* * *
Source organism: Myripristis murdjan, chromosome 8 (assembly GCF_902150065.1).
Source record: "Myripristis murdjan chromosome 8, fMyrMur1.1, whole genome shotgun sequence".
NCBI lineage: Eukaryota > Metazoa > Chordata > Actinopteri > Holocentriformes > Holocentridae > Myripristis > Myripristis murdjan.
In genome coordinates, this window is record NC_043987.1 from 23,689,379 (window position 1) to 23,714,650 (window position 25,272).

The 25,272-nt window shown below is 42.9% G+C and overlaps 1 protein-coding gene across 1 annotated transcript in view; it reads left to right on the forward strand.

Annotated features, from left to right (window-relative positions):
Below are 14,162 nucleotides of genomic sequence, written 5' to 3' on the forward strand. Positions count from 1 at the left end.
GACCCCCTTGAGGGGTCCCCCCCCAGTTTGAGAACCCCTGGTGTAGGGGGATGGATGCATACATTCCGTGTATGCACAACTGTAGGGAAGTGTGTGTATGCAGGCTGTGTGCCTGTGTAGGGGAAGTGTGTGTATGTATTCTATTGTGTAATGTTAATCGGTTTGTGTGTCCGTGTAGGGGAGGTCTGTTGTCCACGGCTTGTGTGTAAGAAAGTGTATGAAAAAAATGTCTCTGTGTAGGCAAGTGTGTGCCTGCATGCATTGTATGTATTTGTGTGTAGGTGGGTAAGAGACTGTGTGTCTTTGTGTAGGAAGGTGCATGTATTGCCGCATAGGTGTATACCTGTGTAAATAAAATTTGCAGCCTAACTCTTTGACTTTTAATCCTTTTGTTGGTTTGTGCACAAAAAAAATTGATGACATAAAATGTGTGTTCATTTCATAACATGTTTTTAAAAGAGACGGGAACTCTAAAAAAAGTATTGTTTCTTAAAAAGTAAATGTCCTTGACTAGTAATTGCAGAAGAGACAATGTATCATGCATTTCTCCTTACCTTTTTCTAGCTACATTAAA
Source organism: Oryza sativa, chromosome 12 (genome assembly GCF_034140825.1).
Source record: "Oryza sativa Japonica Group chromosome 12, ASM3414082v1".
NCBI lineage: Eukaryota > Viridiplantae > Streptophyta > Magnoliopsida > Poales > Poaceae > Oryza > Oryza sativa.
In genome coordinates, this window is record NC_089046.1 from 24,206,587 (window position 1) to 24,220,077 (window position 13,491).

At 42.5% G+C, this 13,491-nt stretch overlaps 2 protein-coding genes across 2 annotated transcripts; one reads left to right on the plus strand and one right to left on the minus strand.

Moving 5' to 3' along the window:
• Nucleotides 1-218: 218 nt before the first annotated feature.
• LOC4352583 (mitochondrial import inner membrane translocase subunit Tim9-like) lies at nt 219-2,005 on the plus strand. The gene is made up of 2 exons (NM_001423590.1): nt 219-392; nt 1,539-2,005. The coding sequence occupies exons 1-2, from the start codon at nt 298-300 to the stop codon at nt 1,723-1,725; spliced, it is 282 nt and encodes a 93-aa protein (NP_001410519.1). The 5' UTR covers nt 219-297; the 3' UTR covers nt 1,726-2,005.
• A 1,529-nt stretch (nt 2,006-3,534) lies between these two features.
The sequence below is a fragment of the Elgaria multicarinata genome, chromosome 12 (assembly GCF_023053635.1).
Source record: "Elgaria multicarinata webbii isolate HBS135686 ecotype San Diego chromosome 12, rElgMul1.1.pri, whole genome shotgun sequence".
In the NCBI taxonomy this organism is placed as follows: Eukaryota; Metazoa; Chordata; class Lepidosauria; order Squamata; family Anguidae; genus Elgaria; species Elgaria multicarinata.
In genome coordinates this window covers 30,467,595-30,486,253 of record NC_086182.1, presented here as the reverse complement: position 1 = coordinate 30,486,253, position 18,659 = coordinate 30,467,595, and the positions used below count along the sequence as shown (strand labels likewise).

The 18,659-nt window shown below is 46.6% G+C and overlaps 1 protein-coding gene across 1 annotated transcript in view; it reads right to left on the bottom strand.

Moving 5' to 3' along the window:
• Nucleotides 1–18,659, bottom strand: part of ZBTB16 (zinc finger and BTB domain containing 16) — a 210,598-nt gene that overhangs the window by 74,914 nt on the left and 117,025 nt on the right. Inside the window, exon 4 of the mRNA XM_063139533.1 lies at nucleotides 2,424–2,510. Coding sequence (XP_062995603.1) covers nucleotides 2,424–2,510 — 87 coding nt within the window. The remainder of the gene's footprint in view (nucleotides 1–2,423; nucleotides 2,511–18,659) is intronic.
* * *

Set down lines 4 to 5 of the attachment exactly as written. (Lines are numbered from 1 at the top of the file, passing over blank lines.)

In genome coordinates, this window is record NC_043987.1 from 23,689,379 (window position 1) to 23,714,650 (window position 25,272).

The 25,272-nt window shown below is 42.9% G+C and overlaps 1 protein-coding gene across 1 annotated transcript in view; it reads left to right on the forward strand.